In the exclusive clip, after finally getting his big break, Gardner falls through a manhole and enters the cosmic world as a ghostly-looking character who must go through some basic training about soul searching with young sidekick Fey to make his way back. Once again, Docter explores one of our darkest fears with imagination and humor.
5. Pixar Goes “Onward”
In Pixar’s other original, “Onward” (March 6, 2020), Avengers Chris Pratt and Tom Holland reunite as elf brothers in search of their deceased father. Directed by Dan Scanlon (“Monsters University”), it’s a world inhabited by non-humans where magic has been replaced by complacency and laziness. In new footage, we discover that Holland has an awkward gift for wizarding to bring their dad back for one day, but that older brother Pratt must tutor him to make it happen. In a hilarious moment, the dad partially returns from the waist down, and the journey will be harder than they think after a growing spell inadvertently shrinks Pratt.
6. “Frozen 2” Gets Trippier
As the new chief creative officer, Jennifer Lee has her own new vision for Disney animation, and it begins with the Oscar-contending “Frozen 2” (November 22), which she once again co-directs with Chris Buck. This one explores the enchanted elemental forest that went horribly wrong by upsetting the forces of Air, Fire, Water, and Earth. It offers a more varied visual splendor and a new spiritual adventure for royal sisters Elsa (Idina Menzel) and Anna (Kristen Bell). Also returning are Josh Gad (snowman Olaf), and Jonathan Groff (iceman Kristoff). They are joined by “Westworld” star Evan Rachel Wood as their mom, and “This Is Us” Emmy winner Sterling K. Brown as a new military ally.
In new footage, Anna gets to shine as well with the origin story about Elsa’s great frozen power. The girls continue bonding with the help spectacular effects and seven new originals songs by Oscar-winning songwriters Kristen Anderson-Lopez and Robert Lopez. (including the lullaby, “All Is Found,” and “Some Things Never Change,” sung onstage by Menzel, Bell, Groff, and Gad to cap the presentation).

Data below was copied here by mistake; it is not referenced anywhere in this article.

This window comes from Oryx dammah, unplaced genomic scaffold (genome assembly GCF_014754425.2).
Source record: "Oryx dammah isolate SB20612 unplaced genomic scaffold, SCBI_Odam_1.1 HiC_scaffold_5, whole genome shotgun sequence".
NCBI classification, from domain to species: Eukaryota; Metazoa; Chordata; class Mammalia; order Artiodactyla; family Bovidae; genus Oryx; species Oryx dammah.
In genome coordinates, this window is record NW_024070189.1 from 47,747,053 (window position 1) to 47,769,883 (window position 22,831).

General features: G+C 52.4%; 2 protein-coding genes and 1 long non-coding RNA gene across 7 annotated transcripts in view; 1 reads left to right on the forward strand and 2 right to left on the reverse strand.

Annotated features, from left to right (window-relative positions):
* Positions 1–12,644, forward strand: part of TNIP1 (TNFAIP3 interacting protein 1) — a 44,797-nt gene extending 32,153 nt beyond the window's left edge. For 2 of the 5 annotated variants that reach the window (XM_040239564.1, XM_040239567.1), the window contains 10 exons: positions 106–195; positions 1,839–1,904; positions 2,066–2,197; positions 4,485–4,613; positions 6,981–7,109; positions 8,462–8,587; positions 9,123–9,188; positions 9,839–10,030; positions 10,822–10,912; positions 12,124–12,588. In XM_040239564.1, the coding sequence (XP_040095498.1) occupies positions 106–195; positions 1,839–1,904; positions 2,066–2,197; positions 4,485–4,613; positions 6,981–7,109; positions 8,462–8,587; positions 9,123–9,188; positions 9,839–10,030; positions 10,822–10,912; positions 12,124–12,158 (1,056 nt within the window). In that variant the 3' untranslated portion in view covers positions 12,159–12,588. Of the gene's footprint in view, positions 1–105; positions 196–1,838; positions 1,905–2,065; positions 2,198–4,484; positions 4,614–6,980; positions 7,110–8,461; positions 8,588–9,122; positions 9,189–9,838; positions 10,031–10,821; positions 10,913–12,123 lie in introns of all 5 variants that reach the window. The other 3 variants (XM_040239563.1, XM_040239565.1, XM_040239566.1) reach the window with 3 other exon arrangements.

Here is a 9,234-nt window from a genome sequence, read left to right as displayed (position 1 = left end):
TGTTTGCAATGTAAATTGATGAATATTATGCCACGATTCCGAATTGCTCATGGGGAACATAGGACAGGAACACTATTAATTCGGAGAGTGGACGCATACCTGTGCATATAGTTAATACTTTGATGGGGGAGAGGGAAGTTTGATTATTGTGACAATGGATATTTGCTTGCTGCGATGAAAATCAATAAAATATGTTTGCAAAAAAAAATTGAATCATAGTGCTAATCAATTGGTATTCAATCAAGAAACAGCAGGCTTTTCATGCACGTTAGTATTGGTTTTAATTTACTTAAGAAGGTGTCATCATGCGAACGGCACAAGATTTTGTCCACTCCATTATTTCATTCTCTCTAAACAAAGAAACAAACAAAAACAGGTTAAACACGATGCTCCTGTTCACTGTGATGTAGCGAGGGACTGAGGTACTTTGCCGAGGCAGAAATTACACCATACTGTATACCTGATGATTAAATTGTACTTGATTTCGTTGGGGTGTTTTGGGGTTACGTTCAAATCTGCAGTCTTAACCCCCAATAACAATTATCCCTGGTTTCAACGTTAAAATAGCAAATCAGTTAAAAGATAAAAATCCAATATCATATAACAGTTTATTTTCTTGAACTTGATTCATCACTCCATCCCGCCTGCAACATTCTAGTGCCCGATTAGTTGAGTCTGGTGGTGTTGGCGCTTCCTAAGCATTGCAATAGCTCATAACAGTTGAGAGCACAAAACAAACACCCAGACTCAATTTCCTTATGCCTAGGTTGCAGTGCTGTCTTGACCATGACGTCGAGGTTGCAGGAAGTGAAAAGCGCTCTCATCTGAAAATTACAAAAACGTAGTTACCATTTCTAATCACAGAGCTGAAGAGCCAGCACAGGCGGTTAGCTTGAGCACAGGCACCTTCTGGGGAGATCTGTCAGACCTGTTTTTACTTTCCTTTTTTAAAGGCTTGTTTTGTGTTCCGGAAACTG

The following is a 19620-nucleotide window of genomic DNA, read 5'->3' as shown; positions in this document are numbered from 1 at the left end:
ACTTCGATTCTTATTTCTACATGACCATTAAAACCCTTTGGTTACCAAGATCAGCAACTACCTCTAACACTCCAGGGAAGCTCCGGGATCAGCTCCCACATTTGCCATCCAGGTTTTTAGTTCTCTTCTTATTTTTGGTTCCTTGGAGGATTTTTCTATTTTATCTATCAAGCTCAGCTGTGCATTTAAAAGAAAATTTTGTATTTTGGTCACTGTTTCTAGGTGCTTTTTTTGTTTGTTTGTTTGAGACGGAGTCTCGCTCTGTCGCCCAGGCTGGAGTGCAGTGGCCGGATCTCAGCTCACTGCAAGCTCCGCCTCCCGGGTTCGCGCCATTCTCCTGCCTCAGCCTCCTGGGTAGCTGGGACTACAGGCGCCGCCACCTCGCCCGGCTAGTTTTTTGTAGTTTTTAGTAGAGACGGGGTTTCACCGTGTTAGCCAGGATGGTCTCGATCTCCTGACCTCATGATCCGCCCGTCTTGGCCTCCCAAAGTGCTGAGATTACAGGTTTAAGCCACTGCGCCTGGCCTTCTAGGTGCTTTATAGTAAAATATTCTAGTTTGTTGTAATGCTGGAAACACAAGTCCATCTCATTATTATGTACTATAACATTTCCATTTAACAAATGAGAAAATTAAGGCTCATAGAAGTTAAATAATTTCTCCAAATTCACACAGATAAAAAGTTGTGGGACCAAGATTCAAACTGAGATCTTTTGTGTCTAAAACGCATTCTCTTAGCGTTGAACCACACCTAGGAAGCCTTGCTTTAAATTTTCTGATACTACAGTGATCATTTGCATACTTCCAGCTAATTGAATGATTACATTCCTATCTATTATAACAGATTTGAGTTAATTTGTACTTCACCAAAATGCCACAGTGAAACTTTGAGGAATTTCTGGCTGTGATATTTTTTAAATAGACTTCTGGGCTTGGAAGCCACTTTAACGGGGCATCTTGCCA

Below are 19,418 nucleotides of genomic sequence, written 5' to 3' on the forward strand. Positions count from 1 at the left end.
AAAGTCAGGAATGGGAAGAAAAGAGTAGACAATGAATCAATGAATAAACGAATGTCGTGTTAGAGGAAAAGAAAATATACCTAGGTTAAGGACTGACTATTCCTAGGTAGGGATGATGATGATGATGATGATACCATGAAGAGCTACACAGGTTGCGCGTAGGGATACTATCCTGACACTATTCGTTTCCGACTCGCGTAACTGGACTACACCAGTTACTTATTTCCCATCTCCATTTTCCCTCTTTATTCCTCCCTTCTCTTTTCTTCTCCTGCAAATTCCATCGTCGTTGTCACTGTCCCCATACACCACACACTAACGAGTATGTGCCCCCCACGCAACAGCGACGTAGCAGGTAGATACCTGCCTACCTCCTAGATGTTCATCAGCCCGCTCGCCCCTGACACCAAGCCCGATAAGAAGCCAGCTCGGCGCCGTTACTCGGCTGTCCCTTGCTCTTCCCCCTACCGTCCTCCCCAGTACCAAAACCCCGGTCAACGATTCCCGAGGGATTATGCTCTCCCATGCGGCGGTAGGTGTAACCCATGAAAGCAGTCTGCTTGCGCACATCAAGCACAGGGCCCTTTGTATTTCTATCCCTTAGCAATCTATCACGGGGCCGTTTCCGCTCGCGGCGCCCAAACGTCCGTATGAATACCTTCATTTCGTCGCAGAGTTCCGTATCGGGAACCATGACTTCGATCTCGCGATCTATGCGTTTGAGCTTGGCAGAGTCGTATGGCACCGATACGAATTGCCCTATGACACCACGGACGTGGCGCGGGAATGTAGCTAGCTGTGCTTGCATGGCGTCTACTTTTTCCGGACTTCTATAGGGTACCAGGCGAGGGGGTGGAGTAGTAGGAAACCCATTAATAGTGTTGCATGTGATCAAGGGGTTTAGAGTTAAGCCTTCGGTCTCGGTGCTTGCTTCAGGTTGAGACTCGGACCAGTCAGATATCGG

7. Disney Embraces “Raya and the Last Dragon”
Lee also introduced a new animated original, “Raya and the Last Dragon” (November 25, 2020), a Southeast Asia-influenced fantasy/adventure, directed by Paul Briggs and Dean Wellins (“Big Hero 6,” “Frozen”), produced by Osnat Shurer (“Moana”), and scripted by Adele Lim (“Crazy Rich Asians”). It’s about lone warrior Raya (Cassie Steele) from the kingdom of Kumandra (five lands surrounded by a dragon-shaped sea), who teams up with a band of misfits to find the legendary dragon to save their kingdom from dark oppression. They discover Sisu (Awkwafina, from “Crazy Rich Asians”), a dragon trapped in a human body, and battle to bring light and unity back to their world.
8. A New “Jungle Cruise” Adventure
Dwayne Johnson and Emily Blunt engaged in good-natured sparring onstage to introduce “Jungle Cruise” (July 24, 2020), inspired by the classic theme-park attraction. Johnson, who plays riverboat captain Frank Wolff, described it as a cross between “Indiana Jones,” “Romancing the Stone,” and “The African Queen.” A mock trailer showed off his “kicking ass and saving the girl.” But not to be outdone, Blunt demonstrated that their relationship is a “two-hander” by introducing an alternative mock trailer in which her strength and smarts as scientist Dr. Lily Houghton lead them on a journey to find “The Tree of Life.”
9. The Return of “Maleficent: Mistress of Evil”
Exclusive footage from “Maleficent: Mistress of Evil” (October 18, 2019) revealed a very complicated family affair, in which Angelina Jolie returns as Maleficent in a battle with Michelle Pfeiffer’s Queen Ingrith, who threatens her bond with goddaughter Aurora (Elle Fanning). In a deliciously awkward dinner scene in the royal dining hall, the Queen deliberately provokes Maleficent with racist remarks and the declaration that Aurora will “finally get the love of a real mother.” This incites a war with unexpected allies (namely Chiwetel Ejiofor) joining the battle against the Queen. Jolie said that it’s about families “being pulled apart by their differences” and the fighting “for the belief that what makes you different, makes you stronger.”